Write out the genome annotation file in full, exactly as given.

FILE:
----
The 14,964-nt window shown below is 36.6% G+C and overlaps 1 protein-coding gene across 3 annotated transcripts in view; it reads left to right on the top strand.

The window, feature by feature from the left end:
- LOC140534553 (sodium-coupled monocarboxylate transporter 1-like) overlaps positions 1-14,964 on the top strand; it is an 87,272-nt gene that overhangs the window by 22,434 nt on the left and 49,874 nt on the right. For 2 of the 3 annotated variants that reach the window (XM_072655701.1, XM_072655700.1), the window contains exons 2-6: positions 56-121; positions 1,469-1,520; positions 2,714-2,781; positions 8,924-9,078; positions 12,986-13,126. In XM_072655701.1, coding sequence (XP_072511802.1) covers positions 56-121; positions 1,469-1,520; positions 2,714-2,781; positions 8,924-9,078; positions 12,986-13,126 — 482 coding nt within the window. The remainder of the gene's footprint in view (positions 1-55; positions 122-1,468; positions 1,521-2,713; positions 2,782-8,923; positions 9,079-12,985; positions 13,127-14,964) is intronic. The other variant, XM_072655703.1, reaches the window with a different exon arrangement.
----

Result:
The 14,964-nt window shown below is 36.6% G+C and overlaps 1 protein-coding gene across 3 annotated transcripts in view; it reads left to right on the top strand.

The window, feature by feature from the left end:
- LOC140534553 (sodium-coupled monocarboxylate transporter 1-like) overlaps positions 1-14,964 on the top strand; it is an 87,272-nt gene that overhangs the window by 22,434 nt on the left and 49,874 nt on the right. For 2 of the 3 annotated variants that reach the window (XM_072655701.1, XM_072655700.1), the window contains exons 2-6: positions 56-121; positions 1,469-1,520; positions 2,714-2,781; positions 8,924-9,078; positions 12,986-13,126. In XM_072655701.1, coding sequence (XP_072511802.1) covers positions 56-121; positions 1,469-1,520; positions 2,714-2,781; positions 8,924-9,078; positions 12,986-13,126 — 482 coding nt within the window. The remainder of the gene's footprint in view (positions 1-55; positions 122-1,468; positions 1,521-2,713; positions 2,782-8,923; positions 9,079-12,985; positions 13,127-14,964) is intronic. The other variant, XM_072655703.1, reaches the window with a different exon arrangement.